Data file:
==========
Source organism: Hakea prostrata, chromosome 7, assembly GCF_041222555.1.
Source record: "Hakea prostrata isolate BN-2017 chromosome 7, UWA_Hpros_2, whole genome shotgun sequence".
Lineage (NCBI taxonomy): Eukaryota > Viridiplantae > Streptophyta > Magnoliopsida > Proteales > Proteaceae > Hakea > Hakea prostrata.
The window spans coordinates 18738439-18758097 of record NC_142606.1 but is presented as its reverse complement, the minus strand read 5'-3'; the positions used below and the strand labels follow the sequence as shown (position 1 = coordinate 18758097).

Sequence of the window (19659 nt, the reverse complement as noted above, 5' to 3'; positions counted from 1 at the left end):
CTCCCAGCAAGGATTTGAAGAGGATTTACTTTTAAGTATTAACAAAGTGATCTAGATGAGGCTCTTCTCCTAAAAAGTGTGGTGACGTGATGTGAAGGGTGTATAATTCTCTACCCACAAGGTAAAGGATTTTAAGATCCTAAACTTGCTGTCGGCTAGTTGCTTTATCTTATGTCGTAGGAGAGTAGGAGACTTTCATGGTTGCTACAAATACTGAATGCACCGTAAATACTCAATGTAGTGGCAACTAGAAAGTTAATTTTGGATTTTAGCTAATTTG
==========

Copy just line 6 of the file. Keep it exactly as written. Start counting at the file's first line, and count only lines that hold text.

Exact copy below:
CTCCCAGCAAGGATTTGAAGAGGATTTACTTTTAAGTATTAACAAAGTGATCTAGATGAGGCTCTTCTCCTAAAAAGTGTGGTGACGTGATGTGAAGGGTGTATAATTCTCTACCCACAAGGTAAAGGATTTTAAGATCCTAAACTTGCTGTCGGCTAGTTGCTTTATCTTATGTCGTAGGAGAGTAGGAGACTTTCATGGTTGCTACAAATACTGAATGCACCGTAAATACTCAATGTAGTGGCAACTAGAAAGTTAATTTTGGATTTTAGCTAATTTG